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90.5 WESA's Good Question! series is an experiment where you bring us questions—and we go out to investigate and find answers.

The story behind that giant Egyptian-themed mausoleum in Allegheny Cemetery

There are more than a few Egyptian-themed tombs sprinkled amid the sprawling expanse of Pittsburgh’s Allegheny Cemetery, but among the looming obelisks, pyramidal headstones and even its fellow mausoleums, there is one imposing white granite structure that stands out.

Resting on a grassy hilltop on the grounds, the Winter Mausoleum is guarded by twin sphinxes mounted on platforms. The entrance features a set of engraved brass double-doors, flanked by two columns and crowned on the façade by a winged sun. 

This is part of our Good Question! series where we investigate what you've always wondered about Pittsburgh, its people and its culture.

Emil Winter, who died in 1941, was an industrialist and banker. Born in Pittsburgh in 1857, he first owned a meat packing operation on Herr’s Island before selling it in 1902 and moving into the steel industry, according to the Pittsburgh Foundation. Although he never achieved quite the status of industrial contemporaries in Pittsburgh like Andrew Carnegie or Henry Clay Frick, during the early 20th Century Winter saw success in his own right, co-founding the Pittsburgh Steel Company and serving as director of the Pittsburgh Steel Products Company. Later, he purchased a controlling interest in the Workman’s Savings Bank & Trust Co., where he remained until his death.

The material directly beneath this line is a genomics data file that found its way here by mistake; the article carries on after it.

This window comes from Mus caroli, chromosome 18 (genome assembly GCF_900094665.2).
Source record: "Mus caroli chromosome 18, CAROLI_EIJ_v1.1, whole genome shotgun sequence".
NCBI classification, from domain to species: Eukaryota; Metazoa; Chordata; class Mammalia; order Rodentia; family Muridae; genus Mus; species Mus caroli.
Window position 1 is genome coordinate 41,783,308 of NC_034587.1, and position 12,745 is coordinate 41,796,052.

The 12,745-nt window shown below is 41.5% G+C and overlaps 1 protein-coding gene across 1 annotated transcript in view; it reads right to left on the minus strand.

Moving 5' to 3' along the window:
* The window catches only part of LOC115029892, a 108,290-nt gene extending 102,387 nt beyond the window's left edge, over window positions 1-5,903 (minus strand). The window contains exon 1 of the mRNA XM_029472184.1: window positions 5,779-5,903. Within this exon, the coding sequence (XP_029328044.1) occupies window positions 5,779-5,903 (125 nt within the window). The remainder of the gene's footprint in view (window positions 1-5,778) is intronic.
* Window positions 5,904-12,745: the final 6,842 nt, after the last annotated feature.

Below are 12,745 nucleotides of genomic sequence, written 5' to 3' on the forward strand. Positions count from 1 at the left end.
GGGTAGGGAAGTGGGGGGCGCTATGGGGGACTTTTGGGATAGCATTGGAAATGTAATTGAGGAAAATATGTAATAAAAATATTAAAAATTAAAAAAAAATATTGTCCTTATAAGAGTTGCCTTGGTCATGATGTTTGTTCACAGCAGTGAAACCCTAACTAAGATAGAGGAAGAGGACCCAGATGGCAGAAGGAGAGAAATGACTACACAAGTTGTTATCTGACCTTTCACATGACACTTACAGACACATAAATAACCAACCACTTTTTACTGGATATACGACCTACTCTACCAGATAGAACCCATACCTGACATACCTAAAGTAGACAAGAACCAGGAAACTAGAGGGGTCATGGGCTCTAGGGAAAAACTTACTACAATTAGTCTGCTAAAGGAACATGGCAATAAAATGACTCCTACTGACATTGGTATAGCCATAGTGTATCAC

For all of the mausoleum’s grandeur, the one thing it can be said to lack is originality: as points out, it is an almost exact replica of department store mogul F.W. Woolworth’s mausoleum at Woodlawn Cemetery in The Bronx, built in 1920. Both tombs were the work of John Russell Pope, who later went on to design the Jefferson Memorial. 

“In particular, it has been related to archaeological findings,” said Marilyn Evert, former historian at the cemetery. She said the discovery of King Tutankhamen’s tomb in 1922 sparked an interest world-wide in all things ancient Egypt, including architecture. Winter’s is one of many tombs in the style that were commissioned in the years following the famous dig.

According to Evert, though, there is one detail of the design is actually at odds with the ancient Egyptian tradition.

“The sphinxes in front of the mausoleum are actually Greek and not Egyptian,” said Evert.

Although the sphinxes do bear pharaonic headdresses, they are clearly female, whereas the Egyptian sphinx was depicted as male. The image of the sphinx as a woman was an adaptation made by the ancient Greeks, who imagined her as the mythical guardian of the city of Thebes who would only let travelers pass through if they solved a riddle. 

As for Winter himself? Although there aren’t any parks or universities in the city named after him, Winter and his wife Mary were considerable patrons of the arts in Pittsburgh, and in 1975 afund in his name was established at the Pittsburgh Foundation which remains active to this day.   

What have you always wondered about the Pittsburgh region? Submit to our Good Question!series and we’ll go investigate and find answers.